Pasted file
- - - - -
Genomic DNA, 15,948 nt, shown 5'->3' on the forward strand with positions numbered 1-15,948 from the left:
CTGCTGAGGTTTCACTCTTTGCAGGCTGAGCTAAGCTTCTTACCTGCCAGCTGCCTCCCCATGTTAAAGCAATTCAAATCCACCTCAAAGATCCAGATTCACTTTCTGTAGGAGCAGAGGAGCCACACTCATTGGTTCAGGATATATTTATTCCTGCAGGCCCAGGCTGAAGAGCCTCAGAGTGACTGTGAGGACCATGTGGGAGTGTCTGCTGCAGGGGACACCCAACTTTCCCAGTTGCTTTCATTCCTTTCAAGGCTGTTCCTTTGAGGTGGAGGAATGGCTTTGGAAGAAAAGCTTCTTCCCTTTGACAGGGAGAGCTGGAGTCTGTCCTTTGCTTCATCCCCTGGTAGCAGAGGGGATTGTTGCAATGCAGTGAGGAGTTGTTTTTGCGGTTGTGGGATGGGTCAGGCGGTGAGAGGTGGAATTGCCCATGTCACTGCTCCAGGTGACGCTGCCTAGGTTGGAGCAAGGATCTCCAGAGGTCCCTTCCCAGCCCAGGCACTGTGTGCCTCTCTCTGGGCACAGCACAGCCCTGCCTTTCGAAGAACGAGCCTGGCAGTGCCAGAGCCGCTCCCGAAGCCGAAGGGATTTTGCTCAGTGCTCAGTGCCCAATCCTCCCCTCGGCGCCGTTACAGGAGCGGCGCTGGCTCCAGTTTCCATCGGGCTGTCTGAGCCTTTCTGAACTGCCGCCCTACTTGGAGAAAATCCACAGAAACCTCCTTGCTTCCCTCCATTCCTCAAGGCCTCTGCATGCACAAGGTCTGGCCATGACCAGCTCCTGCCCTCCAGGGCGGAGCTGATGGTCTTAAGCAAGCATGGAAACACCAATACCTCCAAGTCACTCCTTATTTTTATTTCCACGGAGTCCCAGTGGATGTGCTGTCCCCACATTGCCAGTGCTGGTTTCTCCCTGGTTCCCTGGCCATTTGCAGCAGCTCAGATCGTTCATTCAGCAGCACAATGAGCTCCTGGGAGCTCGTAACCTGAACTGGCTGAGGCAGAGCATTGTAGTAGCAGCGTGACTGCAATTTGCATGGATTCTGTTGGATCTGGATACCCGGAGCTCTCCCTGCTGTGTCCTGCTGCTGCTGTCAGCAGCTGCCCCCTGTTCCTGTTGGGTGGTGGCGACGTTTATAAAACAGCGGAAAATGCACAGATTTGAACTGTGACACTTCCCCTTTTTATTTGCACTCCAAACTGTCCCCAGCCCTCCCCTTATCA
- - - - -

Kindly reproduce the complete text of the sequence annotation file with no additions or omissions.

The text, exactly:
Genomic DNA, 15,948 nt, shown 5'->3' on the forward strand with positions numbered 1-15,948 from the left:
CTGCTGAGGTTTCACTCTTTGCAGGCTGAGCTAAGCTTCTTACCTGCCAGCTGCCTCCCCATGTTAAAGCAATTCAAATCCACCTCAAAGATCCAGATTCACTTTCTGTAGGAGCAGAGGAGCCACACTCATTGGTTCAGGATATATTTATTCCTGCAGGCCCAGGCTGAAGAGCCTCAGAGTGACTGTGAGGACCATGTGGGAGTGTCTGCTGCAGGGGACACCCAACTTTCCCAGTTGCTTTCATTCCTTTCAAGGCTGTTCCTTTGAGGTGGAGGAATGGCTTTGGAAGAAAAGCTTCTTCCCTTTGACAGGGAGAGCTGGAGTCTGTCCTTTGCTTCATCCCCTGGTAGCAGAGGGGATTGTTGCAATGCAGTGAGGAGTTGTTTTTGCGGTTGTGGGATGGGTCAGGCGGTGAGAGGTGGAATTGCCCATGTCACTGCTCCAGGTGACGCTGCCTAGGTTGGAGCAAGGATCTCCAGAGGTCCCTTCCCAGCCCAGGCACTGTGTGCCTCTCTCTGGGCACAGCACAGCCCTGCCTTTCGAAGAACGAGCCTGGCAGTGCCAGAGCCGCTCCCGAAGCCGAAGGGATTTTGCTCAGTGCTCAGTGCCCAATCCTCCCCTCGGCGCCGTTACAGGAGCGGCGCTGGCTCCAGTTTCCATCGGGCTGTCTGAGCCTTTCTGAACTGCCGCCCTACTTGGAGAAAATCCACAGAAACCTCCTTGCTTCCCTCCATTCCTCAAGGCCTCTGCATGCACAAGGTCTGGCCATGACCAGCTCCTGCCCTCCAGGGCGGAGCTGATGGTCTTAAGCAAGCATGGAAACACCAATACCTCCAAGTCACTCCTTATTTTTATTTCCACGGAGTCCCAGTGGATGTGCTGTCCCCACATTGCCAGTGCTGGTTTCTCCCTGGTTCCCTGGCCATTTGCAGCAGCTCAGATCGTTCATTCAGCAGCACAATGAGCTCCTGGGAGCTCGTAACCTGAACTGGCTGAGGCAGAGCATTGTAGTAGCAGCGTGACTGCAATTTGCATGGATTCTGTTGGATCTGGATACCCGGAGCTCTCCCTGCTGTGTCCTGCTGCTGCTGTCAGCAGCTGCCCCCTGTTCCTGTTGGGTGGTGGCGACGTTTATAAAACAGCGGAAAATGCACAGATTTGAACTGTGACACTTCCCCTTTTTATTTGCACTCCAAACTGTCCCCAGCCCTCCCCTTATCA